Just weeks after the U.S. Department of Justice launched an investigation into possible civil rights violations by the Springfield Police Narcotics Unit, several Springfield city councilors want more information from city leaders and the police commissioner.
The city’s police commissioner and city solicitors claim the Department of Justice has not given a lot of information about what prompted the investigation.
Information so far reveals the investigation will look into police practices, and to see if any patterns exist in what used to be the narcotics unit of the Springfield Police Department
When city councilors of the Public Safety Subcommittee asked if the Department of Justice investigation was prompted by any high profile incidents or investigations, the response was 'no' from police commissioner and city officials.
The commissioner said it could be prompted by news stories or even public reports.
When Western Mass News spoke with the police commissioner after the Monday afternoon meeting, he said to his knowledge that the Department of Justice would be looking over policies and practices from the last five years.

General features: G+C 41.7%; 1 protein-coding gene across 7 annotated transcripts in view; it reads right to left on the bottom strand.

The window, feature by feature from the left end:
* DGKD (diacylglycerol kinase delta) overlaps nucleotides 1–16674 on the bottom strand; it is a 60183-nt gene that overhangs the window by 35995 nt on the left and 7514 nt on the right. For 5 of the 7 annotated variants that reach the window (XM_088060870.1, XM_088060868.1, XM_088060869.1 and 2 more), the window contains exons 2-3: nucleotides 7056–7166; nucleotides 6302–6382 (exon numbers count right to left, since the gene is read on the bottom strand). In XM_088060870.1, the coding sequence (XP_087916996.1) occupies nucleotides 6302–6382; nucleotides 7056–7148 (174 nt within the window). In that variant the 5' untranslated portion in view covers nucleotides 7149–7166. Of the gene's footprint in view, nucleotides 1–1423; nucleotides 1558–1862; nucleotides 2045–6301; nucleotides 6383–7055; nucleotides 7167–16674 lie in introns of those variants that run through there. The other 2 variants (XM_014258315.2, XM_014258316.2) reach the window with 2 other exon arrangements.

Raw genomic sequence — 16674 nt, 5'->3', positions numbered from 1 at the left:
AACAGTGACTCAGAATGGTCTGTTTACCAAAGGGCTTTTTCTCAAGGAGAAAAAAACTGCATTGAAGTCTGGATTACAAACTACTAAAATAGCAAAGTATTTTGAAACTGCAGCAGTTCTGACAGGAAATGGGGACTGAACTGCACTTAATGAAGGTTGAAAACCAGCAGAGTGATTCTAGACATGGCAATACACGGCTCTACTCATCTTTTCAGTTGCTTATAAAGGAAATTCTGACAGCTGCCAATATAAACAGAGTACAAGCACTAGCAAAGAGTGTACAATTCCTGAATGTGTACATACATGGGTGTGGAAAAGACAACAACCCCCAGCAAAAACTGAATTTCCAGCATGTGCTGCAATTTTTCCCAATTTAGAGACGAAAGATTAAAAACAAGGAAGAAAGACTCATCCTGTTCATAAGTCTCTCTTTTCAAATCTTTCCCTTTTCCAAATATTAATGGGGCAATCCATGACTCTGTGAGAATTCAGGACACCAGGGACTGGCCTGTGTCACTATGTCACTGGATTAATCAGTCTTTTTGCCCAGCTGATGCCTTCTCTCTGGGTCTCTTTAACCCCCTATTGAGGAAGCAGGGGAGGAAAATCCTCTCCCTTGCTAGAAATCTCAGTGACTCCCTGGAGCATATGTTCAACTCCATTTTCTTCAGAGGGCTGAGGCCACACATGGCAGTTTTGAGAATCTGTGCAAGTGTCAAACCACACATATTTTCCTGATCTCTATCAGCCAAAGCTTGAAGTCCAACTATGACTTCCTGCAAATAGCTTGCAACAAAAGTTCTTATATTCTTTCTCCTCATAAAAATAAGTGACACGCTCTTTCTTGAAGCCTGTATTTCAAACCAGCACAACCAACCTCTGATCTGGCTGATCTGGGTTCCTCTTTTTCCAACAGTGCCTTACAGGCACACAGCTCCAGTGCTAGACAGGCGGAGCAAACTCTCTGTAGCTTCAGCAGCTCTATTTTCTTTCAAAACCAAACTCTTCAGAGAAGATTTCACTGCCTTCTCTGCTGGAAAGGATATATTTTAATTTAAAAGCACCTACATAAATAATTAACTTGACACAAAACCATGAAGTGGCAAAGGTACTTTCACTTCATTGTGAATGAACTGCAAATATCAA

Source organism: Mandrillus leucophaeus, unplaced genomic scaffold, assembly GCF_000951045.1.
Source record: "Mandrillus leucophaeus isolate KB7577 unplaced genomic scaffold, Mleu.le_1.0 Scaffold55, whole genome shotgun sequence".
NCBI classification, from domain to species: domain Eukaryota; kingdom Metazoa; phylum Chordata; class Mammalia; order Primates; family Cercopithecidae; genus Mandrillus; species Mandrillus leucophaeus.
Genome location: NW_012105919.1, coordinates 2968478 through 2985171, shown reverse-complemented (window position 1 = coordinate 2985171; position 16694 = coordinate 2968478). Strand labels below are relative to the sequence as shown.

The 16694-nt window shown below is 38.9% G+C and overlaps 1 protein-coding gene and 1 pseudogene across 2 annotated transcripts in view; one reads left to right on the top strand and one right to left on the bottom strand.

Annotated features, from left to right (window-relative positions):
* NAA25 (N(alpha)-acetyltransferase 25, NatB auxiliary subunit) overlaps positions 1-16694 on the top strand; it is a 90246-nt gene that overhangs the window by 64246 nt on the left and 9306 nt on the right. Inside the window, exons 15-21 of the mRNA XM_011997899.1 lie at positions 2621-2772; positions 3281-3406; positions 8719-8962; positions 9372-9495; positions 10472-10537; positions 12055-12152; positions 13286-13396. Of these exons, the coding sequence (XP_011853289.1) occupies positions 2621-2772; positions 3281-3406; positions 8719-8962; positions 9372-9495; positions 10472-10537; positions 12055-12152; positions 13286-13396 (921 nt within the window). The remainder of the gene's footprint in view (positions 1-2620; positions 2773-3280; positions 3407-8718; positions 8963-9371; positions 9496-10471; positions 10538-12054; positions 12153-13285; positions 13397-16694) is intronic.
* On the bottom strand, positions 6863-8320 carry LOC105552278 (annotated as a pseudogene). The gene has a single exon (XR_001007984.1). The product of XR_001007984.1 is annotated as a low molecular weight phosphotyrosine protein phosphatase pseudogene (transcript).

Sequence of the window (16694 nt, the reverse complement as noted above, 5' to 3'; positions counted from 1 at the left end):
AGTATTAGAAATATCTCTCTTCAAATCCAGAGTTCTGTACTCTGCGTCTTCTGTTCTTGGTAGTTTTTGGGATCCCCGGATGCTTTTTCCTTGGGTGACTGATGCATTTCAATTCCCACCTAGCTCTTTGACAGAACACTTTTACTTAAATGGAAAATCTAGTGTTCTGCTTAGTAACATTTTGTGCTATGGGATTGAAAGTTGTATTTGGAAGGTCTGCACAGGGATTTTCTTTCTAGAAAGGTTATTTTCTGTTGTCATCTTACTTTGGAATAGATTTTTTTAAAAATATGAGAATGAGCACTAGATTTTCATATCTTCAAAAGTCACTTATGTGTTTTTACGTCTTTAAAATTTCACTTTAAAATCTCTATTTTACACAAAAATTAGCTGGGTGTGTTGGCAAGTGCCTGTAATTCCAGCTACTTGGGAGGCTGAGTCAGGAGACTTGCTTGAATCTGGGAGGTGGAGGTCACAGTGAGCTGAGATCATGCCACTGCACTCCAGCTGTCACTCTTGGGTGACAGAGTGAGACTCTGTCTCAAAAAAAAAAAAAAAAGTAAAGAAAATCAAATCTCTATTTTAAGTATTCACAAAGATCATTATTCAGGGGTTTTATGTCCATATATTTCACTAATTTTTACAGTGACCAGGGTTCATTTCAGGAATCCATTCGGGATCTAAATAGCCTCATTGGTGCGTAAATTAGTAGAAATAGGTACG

In 2016, the narcotics unit became a focus point as a video came to light of two detectives interrogating teens charged with stealing an undercover police car.
One of those detectives, Greg Bigda, could be heard threatening to kill one of the teens and plant drug evidence. Detective Bigda was suspended and demoted but remains employed by the department.
The commissioner said he has faith in the men and women of that unit while maintaining that he thinks the investigation will only better the department.
"We want to be transparent, we want the public to trust us. If there is an issue we want to address it having experts from the Department of Justice is viewed as being positive and getting us further down the road," said Commissioner John Barbieri.
The commissioner added that as of Monday, the Department of Justice has not requested any documents, but that their investigation will likely involve a combination of records reviews and interviews with police and citizens of Springfield.
As for the timeline of this investigation by the Department of Justice, the commissioner did not have any answer as to how long it may take to release those findings.
Again, the commissioner said that any issues that are brought to light from this investigation will be handled by his department.
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